Date of Award
Doctor of Philosophy
Craig A. Anderson
Helpful and hurtful behavior are commonly viewed as antithetical, with little overlap and are commonly found to be negatively related (e.g., Anderson et al., 2010). Anecdotally, however, there are many instances of behaviors that can be generally considered as representative of both help and harm (CBS, 2015; Karimi, 2015). Such behaviors, which I refer to as Prosocial Aggression (PA), have received relatively little attention in the social psychological literature. Two factors are identified as potential sources of this inattention. First, there is no current theoretical framework integrates social psychological theories of prosocial and aggressive behavior. Second, practical limitations of studying PA make such work difficult. The work presented here was designed to address these two limitations by developing a coherent theoretical account of PA behavior and validating a novel measure of PA. To this end, two studies were conducted. Study 1 provided an initial test of the PA task by manipulating the presence of victimization followed by measuring aggression toward the victimizer. In addition to the manipulation, long-term predictions of the PA model were tested in a cross-sectional manner. Personality factors that are theoretically relevant to PA (i.e., empathic anger, anti-bullying attitudes) were tested as likely predictors of PA behavior. Finally, an experiment (Study 2) tested the short-term predictions of the PA model in which empathy toward the (soon-to-be) victim, and vulnerability of the victim were manipulated and PA was subsequently measured. Results indicated no effect of either manipulation on PA. In addition, neither empathic anger, nor anti-bullying attitudes predicted PA. Discussion focuses on potential theoretical and methodological factors that may have limited the PA task’s effectiveness with an emphasis placed on directing future investigations into PA.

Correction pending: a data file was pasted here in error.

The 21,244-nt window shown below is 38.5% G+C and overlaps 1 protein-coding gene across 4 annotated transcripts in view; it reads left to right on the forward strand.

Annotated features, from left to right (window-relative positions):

Christopher Lee Groves
Groves, Christopher Lee, "Prosocial aggression: Validation of a behavioral measure and model" (2018). Graduate Theses and Dissertations. 16587.